3. Let everything go. If you're like most people, you have about a thousand different nudges, emails, texts, and to dos swirling in your mind during every waking moment. This practice gives you a rare opportunity to let all of that go, even if only for a few minutes. So, after spending a few minutes inducing the relaxation response with the 4:8 breath, let go. Drop any effort to shape or control the breath. See if you can enjoy this rare opportunity to do absolutely nothing and relax.
If this isn’t enough to bring on the Christmas Nirvana, let’s try what the Italians simply call — la dolce far niente — the art of doing sweet nothing. I first ran across this phrase while reading an onboard magazine, The Holland Herald, while onboard a Holland America cruise ship with Sandi & the family⁴.
This notion of doing sweet nothing can be described as Italians may wonder home after a few hours of working to take a little nap, they may be inspired by a nearby cafe and sit down to have a glass of wine, or they may just go home and make love to their wife. The idea that “doing nothing” is actually an event in and of itself.
How different would our quality of life be if we made time throughout the day to experience la dolce far niente? That kind of relaxation. The la dolce far niente. The sweetness of doing nothing and enjoying where we are in the present moment — is the greatest thanks we can give for the lives and blessings we have⁵.
What if this Christmas — instead of social media, emailing, binge watching, or video gaming — we just did nothing? Maybe we take time to read a book. Maybe we sit quietly reflecting or listen to our favorite music. Maybe take time to do some of our favorite things, or even — gasp — nap? What can we do today, to begin doing sweet nothing? La dolce far niente?
What if this Christmas — we slow down enough — to really enjoy the people, places & things that actually make up all that matters most in our Christmases? What if the key is really inside each of us?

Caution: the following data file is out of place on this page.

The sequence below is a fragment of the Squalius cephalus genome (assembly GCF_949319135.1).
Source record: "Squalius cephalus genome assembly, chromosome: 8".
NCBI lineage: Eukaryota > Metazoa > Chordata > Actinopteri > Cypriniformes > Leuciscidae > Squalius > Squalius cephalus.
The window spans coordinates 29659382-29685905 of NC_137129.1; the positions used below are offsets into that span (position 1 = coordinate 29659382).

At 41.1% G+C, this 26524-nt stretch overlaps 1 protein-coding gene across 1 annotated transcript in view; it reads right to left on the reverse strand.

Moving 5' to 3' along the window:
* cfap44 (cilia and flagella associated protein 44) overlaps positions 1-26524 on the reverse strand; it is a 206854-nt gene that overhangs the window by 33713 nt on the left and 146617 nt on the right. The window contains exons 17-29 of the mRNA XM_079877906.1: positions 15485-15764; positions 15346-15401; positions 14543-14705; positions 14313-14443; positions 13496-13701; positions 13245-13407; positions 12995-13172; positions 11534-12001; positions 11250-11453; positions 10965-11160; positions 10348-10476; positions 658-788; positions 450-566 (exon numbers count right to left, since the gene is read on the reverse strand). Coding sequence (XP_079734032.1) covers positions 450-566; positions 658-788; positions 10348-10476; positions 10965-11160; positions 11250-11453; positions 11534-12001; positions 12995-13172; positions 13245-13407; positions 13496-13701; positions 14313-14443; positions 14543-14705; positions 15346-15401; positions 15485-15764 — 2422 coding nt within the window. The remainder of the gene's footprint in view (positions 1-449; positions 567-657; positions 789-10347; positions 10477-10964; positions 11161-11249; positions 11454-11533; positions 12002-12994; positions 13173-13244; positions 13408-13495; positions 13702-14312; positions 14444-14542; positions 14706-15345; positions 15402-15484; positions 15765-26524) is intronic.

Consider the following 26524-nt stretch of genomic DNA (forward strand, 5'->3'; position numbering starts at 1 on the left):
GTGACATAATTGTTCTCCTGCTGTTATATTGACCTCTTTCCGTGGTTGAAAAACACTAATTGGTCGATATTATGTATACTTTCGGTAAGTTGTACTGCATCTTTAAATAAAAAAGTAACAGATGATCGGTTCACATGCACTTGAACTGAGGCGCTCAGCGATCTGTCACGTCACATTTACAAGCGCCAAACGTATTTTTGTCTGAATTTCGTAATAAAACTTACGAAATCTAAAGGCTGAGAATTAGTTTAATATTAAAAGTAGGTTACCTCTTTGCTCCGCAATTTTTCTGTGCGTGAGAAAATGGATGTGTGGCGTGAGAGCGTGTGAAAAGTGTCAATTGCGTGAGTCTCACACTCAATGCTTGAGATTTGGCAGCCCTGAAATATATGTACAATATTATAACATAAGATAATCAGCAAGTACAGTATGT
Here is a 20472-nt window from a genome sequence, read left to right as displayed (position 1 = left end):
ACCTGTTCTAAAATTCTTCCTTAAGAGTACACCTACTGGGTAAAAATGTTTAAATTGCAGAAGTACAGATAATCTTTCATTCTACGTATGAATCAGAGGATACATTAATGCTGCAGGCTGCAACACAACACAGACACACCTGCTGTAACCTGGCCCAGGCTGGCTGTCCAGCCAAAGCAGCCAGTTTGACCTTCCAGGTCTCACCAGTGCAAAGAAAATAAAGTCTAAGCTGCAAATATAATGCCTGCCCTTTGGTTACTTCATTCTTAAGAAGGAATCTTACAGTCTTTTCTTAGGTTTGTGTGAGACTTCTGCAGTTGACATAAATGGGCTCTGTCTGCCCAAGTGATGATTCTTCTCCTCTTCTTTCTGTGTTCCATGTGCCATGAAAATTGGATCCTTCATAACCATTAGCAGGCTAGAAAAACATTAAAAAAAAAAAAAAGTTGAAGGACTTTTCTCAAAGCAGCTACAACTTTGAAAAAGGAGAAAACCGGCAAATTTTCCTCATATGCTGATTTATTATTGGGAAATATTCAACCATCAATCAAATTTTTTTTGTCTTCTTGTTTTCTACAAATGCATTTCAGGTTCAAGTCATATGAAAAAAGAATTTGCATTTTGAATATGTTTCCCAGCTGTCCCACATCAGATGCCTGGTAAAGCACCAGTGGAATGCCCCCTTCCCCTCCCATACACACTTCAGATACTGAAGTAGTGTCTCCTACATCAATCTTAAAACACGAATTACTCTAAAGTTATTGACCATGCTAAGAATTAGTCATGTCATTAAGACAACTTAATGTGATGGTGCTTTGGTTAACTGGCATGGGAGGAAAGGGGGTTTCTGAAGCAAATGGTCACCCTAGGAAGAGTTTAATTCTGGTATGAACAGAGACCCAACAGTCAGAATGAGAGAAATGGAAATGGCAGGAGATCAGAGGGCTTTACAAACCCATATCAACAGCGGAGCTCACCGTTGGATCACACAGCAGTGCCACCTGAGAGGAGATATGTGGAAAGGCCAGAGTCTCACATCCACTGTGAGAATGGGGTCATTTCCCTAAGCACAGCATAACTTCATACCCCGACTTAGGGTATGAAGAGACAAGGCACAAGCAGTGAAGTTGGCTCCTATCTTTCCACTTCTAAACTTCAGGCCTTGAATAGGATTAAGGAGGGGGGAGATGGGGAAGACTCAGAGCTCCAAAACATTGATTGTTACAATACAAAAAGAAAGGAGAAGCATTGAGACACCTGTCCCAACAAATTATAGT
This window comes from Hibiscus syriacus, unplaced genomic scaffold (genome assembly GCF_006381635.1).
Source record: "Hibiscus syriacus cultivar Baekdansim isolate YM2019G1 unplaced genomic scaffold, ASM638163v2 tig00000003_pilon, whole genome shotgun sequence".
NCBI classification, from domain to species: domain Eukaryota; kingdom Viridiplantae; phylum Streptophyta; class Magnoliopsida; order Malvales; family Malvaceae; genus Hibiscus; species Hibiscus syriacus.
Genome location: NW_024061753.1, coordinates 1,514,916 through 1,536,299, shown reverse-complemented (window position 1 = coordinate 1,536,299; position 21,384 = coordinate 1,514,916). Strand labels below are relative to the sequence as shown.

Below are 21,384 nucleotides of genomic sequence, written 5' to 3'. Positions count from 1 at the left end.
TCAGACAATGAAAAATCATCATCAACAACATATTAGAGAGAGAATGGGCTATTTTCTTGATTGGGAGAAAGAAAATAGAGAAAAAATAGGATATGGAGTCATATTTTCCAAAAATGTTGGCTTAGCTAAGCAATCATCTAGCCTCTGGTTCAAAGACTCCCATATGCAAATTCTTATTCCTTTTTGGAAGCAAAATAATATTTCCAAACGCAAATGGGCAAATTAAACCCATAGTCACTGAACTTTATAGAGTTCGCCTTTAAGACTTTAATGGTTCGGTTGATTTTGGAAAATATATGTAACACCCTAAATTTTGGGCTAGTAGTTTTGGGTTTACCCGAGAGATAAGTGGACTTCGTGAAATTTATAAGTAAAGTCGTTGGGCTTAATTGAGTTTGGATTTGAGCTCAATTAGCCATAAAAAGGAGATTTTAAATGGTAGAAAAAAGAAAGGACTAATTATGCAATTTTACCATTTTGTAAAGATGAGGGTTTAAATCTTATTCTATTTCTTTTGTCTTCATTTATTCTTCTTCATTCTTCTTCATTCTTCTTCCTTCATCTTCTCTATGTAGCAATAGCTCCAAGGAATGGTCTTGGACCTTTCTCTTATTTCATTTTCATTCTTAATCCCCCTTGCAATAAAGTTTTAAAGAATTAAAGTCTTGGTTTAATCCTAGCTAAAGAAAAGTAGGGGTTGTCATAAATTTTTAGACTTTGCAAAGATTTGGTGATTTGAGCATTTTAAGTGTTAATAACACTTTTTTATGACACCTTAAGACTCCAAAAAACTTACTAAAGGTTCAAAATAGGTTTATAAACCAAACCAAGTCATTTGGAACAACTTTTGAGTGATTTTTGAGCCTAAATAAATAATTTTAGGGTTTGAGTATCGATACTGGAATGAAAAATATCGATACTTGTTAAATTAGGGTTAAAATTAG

Dr. James Earl Massey, in a 1971 Warner Press publication, titled Christmas poses the ultimate Christmas question:
Are you willing to forget what you have done for other people, and to remember what other people have done for you, to ignore what the world owes you, to think what you owe the world? To put your rights in the background, and your duties in the middle distance, and your chances to do a little more than your duty in the foreground? To see that your fellowmen are just as real as you are, and try to look behind their faces to their hearts, hungry for joy?
To close your book of complaints against the management of the universe, and look around you for a place where you can sow a few seeds of happiness — are you willing to do these things even for a day?
Then — you can keep Christmas. Are you willing to believe love is the strongest thing in the world — stronger than hate, stronger than evil, stronger than death — and that the blessed life which began in Bethlehem 2,000 years ago is the image and brightness of the eternal love?
Then you can keep Christmas. And if you keep it for a day, why not always?⁶
At CONIZO, we believe living well is both an art and a science — not either/or. Using both personal experience and data-driven metrics, intuition and detailed research, story and facts, Conizo hopes to provide you with both the method and story to live life well.
This Christmas — this most unusual of Christmases — let’s take the time to really enjoy the things that really matter. Do stop by our website and follow along with our CONIZO exclusive; Someday, An Advent Daily Devotional with guest writer Sandi Patty. Peruse our online gift store as there’s a little something for everyone on your Christmas list!
Thanks for stopping by this season and from all of us at CONIZO…a very Merry Christmas!
Live Life Well!
The Holland Herald, https://www.holland-herald.com/archive/
Psychology Today, The Art of Doing Nothing, Colleen Long, Psy.D., https://www.psychologytoday.com/us/blog/the-happiness-rx/201409/the-art-doing-nothing
Christmas, Dr. James Earl Massey, Copyright 1971 by Warner Press, Inc. Anderson, IN.